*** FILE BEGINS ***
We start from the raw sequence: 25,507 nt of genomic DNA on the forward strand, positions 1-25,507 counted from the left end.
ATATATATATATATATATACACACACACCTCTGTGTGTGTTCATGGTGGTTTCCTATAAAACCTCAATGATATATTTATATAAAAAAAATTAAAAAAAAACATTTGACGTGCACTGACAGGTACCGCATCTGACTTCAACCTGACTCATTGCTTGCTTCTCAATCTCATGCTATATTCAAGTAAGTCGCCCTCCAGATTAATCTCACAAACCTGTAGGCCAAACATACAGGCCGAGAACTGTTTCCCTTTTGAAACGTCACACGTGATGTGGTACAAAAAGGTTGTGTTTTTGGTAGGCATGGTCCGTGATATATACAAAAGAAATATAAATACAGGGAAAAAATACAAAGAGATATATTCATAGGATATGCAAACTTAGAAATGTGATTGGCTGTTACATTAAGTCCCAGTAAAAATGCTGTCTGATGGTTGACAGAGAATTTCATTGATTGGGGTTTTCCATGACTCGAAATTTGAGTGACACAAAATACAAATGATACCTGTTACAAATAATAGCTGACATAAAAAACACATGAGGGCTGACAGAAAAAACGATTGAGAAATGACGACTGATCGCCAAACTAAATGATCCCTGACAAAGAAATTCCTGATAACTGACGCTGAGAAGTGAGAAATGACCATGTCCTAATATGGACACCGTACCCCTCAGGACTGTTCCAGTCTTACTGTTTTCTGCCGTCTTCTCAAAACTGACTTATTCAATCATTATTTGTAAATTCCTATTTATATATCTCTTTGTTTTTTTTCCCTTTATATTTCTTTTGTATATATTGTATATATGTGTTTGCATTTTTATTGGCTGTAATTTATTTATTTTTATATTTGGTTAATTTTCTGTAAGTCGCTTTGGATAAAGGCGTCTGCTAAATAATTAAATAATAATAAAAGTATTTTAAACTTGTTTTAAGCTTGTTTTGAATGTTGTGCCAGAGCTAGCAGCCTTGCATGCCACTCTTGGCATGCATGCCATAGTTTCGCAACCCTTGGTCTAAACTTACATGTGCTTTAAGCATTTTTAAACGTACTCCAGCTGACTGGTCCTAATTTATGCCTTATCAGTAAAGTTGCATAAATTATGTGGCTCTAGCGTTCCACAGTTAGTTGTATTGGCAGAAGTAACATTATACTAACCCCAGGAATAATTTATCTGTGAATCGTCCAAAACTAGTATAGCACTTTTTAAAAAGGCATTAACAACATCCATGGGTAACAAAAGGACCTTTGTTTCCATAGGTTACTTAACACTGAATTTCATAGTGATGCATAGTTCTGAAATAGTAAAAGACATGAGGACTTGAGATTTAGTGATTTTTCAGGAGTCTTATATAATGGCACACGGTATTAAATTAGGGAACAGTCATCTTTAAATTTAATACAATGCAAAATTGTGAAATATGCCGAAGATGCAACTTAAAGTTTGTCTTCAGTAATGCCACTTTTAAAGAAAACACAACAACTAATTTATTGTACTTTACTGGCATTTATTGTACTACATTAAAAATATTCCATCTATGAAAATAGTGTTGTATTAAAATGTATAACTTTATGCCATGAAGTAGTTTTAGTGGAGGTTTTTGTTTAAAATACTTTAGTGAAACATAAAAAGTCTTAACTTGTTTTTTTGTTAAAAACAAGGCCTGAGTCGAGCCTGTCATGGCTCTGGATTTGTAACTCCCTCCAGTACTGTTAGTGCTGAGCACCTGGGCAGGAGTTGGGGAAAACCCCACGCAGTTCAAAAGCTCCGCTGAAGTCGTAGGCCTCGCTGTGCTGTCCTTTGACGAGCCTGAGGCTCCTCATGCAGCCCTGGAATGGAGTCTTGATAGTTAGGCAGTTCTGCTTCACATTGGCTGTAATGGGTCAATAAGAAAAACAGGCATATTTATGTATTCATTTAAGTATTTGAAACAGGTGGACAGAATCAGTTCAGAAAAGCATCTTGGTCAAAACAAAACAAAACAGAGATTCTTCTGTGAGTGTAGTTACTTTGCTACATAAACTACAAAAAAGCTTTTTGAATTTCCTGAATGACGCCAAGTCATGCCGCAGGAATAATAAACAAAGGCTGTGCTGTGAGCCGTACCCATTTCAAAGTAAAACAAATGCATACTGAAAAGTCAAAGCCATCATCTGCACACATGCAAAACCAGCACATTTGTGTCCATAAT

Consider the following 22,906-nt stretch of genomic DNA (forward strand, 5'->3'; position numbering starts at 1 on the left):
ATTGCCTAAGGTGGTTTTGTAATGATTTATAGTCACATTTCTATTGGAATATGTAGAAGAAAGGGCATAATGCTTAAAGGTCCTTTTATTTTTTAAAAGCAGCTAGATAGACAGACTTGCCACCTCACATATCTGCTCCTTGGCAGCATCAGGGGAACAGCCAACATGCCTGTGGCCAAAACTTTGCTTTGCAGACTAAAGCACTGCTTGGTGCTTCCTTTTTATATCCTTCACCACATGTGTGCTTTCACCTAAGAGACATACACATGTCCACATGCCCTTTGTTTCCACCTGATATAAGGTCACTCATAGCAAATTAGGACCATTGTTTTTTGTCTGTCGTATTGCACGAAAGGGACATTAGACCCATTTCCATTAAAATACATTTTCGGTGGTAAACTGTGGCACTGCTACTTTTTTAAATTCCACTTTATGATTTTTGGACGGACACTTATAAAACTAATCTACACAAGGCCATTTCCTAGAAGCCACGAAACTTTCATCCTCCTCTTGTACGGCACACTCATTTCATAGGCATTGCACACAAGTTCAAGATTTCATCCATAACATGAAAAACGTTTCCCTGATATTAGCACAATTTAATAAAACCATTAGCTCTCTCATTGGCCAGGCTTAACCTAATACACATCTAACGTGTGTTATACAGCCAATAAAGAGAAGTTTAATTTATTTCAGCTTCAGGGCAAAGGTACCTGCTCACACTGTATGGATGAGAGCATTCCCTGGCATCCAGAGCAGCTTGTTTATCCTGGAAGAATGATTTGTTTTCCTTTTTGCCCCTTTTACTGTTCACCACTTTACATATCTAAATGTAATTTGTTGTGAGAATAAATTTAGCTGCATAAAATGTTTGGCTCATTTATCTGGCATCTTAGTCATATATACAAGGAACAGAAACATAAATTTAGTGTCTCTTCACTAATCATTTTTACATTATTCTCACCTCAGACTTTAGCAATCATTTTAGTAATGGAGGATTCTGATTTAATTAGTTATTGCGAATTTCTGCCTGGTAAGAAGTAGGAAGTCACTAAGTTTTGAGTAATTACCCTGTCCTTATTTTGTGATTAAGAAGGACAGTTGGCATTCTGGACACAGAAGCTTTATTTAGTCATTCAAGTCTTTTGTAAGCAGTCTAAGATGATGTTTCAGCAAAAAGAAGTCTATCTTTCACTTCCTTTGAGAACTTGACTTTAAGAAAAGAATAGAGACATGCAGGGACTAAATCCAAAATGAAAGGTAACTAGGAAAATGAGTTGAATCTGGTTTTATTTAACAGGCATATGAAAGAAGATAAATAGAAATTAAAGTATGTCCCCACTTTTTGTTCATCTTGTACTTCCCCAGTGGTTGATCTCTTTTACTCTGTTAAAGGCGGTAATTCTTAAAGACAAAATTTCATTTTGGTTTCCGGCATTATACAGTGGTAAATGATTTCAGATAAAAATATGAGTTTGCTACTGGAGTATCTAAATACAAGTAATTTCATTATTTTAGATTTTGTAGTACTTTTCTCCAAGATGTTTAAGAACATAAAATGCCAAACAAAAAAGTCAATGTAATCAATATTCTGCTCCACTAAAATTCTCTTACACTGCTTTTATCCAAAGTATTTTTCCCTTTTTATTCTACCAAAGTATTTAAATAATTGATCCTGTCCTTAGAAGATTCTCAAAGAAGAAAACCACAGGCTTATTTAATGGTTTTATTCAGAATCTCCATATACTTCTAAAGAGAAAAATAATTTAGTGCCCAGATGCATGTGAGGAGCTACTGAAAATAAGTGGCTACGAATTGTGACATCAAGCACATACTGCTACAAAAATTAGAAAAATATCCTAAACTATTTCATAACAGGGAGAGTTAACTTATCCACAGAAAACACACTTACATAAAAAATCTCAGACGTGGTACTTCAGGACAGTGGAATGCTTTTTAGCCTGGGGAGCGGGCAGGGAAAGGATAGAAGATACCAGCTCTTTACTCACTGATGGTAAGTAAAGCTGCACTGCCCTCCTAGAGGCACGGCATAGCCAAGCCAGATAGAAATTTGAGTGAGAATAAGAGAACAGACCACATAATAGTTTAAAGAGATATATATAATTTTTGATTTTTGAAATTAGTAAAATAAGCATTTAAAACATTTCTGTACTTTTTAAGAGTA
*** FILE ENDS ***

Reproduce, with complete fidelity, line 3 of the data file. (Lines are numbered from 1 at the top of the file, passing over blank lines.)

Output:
Consider the following 22,906-nt stretch of genomic DNA (forward strand, 5'->3'; position numbering starts at 1 on the left):